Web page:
direct acting antiviral drugs

We are fortunate enough that there is now an FDA-approved drug called Paxlovid, which does an incredible job of keeping COVID patients out of the hospital (or morgue). Yet chose a sensationalist, scary headline about the drug as its lead health story of the day. Really lousy journalism.
We're almost two years into the pandemic and there have been more than enough ups and downs to last a lifetime. But now we have a potentially big "up," because the results just came in on Pfizer's COVID drug Paxlovid—and they are nothing short of amazing. Will we finally be free of the terror of this pandemic? Maybe.
Merck just announced that it granted a royalty-free license for its antiviral drug molnupiravir to Medicines Patent Pool, a United Nations-backed organization dedicated to providing crucial medicines to 105 poorer countries. Will this make a difference in the battle against COVID? I argue that it will.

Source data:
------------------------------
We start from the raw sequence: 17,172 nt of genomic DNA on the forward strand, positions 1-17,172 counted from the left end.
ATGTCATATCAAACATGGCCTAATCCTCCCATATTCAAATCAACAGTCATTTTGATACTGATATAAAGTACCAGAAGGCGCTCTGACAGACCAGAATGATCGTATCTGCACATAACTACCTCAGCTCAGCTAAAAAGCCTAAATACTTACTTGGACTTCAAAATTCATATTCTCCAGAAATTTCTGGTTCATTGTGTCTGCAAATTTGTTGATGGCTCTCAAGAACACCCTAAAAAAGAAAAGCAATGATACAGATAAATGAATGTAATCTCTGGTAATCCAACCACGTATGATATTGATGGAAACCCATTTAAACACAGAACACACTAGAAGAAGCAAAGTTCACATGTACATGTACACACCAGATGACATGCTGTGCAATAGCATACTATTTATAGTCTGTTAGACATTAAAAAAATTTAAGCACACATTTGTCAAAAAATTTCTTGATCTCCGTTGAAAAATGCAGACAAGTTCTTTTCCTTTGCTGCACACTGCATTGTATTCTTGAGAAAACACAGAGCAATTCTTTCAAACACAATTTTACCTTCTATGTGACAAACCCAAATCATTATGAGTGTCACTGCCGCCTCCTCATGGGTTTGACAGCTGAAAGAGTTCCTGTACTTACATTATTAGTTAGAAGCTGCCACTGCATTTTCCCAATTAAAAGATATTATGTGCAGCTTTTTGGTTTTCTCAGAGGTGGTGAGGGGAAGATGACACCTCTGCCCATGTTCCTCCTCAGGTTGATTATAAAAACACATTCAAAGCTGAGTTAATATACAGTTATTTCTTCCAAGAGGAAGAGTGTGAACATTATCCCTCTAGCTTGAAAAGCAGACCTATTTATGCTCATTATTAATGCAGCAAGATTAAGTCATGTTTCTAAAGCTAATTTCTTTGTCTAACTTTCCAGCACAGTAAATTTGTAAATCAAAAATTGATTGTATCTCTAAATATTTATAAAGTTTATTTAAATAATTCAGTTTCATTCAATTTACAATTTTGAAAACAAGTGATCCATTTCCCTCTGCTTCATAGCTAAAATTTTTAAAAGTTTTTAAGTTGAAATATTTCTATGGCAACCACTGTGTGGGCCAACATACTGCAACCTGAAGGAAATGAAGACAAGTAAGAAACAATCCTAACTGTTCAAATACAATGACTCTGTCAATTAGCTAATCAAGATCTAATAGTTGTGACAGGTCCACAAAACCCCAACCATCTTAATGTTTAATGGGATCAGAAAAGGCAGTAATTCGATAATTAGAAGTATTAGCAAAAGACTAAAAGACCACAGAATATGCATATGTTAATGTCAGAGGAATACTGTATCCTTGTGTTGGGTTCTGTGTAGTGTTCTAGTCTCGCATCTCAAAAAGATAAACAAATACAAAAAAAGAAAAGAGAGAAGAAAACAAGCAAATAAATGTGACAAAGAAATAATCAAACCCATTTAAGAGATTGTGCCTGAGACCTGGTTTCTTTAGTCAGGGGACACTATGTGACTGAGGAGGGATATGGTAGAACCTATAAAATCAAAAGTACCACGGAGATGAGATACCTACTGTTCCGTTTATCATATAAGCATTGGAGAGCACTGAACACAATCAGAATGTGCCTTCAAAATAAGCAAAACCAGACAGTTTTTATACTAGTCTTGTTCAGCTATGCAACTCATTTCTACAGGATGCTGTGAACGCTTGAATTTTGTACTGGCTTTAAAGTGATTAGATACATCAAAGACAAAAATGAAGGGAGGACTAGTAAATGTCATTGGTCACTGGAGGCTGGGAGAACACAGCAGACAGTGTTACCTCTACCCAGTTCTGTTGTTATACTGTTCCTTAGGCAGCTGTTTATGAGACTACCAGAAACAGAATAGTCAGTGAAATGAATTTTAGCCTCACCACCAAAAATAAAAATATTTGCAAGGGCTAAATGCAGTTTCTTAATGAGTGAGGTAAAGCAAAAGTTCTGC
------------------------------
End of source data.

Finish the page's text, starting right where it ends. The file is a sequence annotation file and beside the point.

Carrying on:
Antiviral drug development for COVID-19 took a back seat to vaccines during the brief time – when we thought that ending the pandemic was simply a matter of getting enough needles in enough arms. But the virus had other ideas: variants. Now it's looking like we may need a drug to complement the vaccines. Three are in development. Here's a look at Pfizer's PF-07321332. It should work, but don't hold me to that.
Remdesivir, an antiviral drug with the potential to treat COVID, has been largely ignored since its "introduction" to the world at the beginning of COVID. It just didn't seem to work very well. But data from a Phase 3 trial by Gilead was a surprise. The drug, when given to COVID patients in a non-hospital setting, did a very good job of keeping them out of the hospital. Here's a summary of the clinical data.
A group at Sloan Kettering is proposing the use of certain types of chemotherapy drugs to treat SARS-CoV-2 infection. One cannot help thinking of the old adage about what everything looks like when you only have a hammer.